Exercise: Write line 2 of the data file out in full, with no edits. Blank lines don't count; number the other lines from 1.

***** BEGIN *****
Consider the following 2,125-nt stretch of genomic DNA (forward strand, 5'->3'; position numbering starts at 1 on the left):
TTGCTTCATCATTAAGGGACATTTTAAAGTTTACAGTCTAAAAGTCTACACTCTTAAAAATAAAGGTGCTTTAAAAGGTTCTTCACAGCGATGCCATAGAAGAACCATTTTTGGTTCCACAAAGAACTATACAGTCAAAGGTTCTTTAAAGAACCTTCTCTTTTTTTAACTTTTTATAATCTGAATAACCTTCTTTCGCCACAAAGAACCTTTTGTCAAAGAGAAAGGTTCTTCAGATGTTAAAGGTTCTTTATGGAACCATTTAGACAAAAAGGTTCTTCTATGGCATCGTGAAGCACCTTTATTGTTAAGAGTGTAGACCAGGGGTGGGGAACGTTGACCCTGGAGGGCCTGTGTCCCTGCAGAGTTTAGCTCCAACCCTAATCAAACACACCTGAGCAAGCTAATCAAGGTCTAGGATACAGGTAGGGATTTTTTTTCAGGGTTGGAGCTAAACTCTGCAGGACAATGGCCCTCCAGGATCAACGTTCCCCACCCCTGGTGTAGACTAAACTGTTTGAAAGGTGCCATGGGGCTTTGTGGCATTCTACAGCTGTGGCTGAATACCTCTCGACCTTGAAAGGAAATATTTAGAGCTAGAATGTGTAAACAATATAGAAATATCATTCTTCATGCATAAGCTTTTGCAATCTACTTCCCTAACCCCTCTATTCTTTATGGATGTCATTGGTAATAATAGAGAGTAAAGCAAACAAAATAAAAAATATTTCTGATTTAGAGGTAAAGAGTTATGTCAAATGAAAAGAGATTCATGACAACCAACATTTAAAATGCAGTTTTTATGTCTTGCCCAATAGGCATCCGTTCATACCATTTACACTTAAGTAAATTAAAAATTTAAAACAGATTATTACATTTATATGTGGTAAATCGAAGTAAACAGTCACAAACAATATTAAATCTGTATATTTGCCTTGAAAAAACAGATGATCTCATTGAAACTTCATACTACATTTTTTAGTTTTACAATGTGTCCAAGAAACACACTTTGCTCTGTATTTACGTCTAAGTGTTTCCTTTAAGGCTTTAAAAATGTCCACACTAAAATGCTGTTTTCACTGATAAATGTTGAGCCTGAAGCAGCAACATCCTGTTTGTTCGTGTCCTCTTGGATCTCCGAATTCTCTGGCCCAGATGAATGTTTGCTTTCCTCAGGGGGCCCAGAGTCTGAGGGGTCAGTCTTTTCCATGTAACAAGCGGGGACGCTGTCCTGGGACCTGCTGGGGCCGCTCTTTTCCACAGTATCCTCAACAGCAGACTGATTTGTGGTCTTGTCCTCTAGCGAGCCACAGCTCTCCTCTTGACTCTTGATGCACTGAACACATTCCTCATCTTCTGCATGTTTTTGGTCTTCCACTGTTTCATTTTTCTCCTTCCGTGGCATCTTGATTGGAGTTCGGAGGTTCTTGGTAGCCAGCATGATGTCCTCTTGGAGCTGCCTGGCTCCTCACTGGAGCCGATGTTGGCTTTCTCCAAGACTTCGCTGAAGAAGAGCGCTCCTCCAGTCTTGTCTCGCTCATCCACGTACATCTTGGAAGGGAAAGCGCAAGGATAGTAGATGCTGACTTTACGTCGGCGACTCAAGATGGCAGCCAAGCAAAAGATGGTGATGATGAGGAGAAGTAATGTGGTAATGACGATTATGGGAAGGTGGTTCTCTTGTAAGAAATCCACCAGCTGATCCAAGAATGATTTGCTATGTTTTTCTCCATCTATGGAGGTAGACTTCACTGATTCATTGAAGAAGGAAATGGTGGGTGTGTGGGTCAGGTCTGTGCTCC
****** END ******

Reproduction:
TTGCTTCATCATTAAGGGACATTTTAAAGTTTACAGTCTAAAAGTCTACACTCTTAAAAATAAAGGTGCTTTAAAAGGTTCTTCACAGCGATGCCATAGAAGAACCATTTTTGGTTCCACAAAGAACTATACAGTCAAAGGTTCTTTAAAGAACCTTCTCTTTTTTTAACTTTTTATAATCTGAATAACCTTCTTTCGCCACAAAGAACCTTTTGTCAAAGAGAAAGGTTCTTCAGATGTTAAAGGTTCTTTATGGAACCATTTAGACAAAAAGGTTCTTCTATGGCATCGTGAAGCACCTTTATTGTTAAGAGTGTAGACCAGGGGTGGGGAACGTTGACCCTGGAGGGCCTGTGTCCCTGCAGAGTTTAGCTCCAACCCTAATCAAACACACCTGAGCAAGCTAATCAAGGTCTAGGATACAGGTAGGGATTTTTTTTCAGGGTTGGAGCTAAACTCTGCAGGACAATGGCCCTCCAGGATCAACGTTCCCCACCCCTGGTGTAGACTAAACTGTTTGAAAGGTGCCATGGGGCTTTGTGGCATTCTACAGCTGTGGCTGAATACCTCTCGACCTTGAAAGGAAATATTTAGAGCTAGAATGTGTAAACAATATAGAAATATCATTCTTCATGCATAAGCTTTTGCAATCTACTTCCCTAACCCCTCTATTCTTTATGGATGTCATTGGTAATAATAGAGAGTAAAGCAAACAAAATAAAAAATATTTCTGATTTAGAGGTAAAGAGTTATGTCAAATGAAAAGAGATTCATGACAACCAACATTTAAAATGCAGTTTTTATGTCTTGCCCAATAGGCATCCGTTCATACCATTTACACTTAAGTAAATTAAAAATTTAAAACAGATTATTACATTTATATGTGGTAAATCGAAGTAAACAGTCACAAACAATATTAAATCTGTATATTTGCCTTGAAAAAACAGATGATCTCATTGAAACTTCATACTACATTTTTTAGTTTTACAATGTGTCCAAGAAACACACTTTGCTCTGTATTTACGTCTAAGTGTTTCCTTTAAGGCTTTAAAAATGTCCACACTAAAATGCTGTTTTCACTGATAAATGTTGAGCCTGAAGCAGCAACATCCTGTTTGTTCGTGTCCTCTTGGATCTCCGAATTCTCTGGCCCAGATGAATGTTTGCTTTCCTCAGGGGGCCCAGAGTCTGAGGGGTCAGTCTTTTCCATGTAACAAGCGGGGACGCTGTCCTGGGACCTGCTGGGGCCGCTCTTTTCCACAGTATCCTCAACAGCAGACTGATTTGTGGTCTTGTCCTCTAGCGAGCCACAGCTCTCCTCTTGACTCTTGATGCACTGAACACATTCCTCATCTTCTGCATGTTTTTGGTCTTCCACTGTTTCATTTTTCTCCTTCCGTGGCATCTTGATTGGAGTTCGGAGGTTCTTGGTAGCCAGCATGATGTCCTCTTGGAGCTGCCTGGCTCCTCACTGGAGCCGATGTTGGCTTTCTCCAAGACTTCGCTGAAGAAGAGCGCTCCTCCAGTCTTGTCTCGCTCATCCACGTACATCTTGGAAGGGAAAGCGCAAGGATAGTAGATGCTGACTTTACGTCGGCGACTCAAGATGGCAGCCAAGCAAAAGATGGTGATGATGAGGAGAAGTAATGTGGTAATGACGATTATGGGAAGGTGGTTCTCTTGTAAGAAATCCACCAGCTGATCCAAGAATGATTTGCTATGTTTTTCTCCATCTATGGAGGTAGACTTCACTGATTCATTGAAGAAGGAAATGGTGGGTGTGTGGGTCAGGTCTGTGCTCC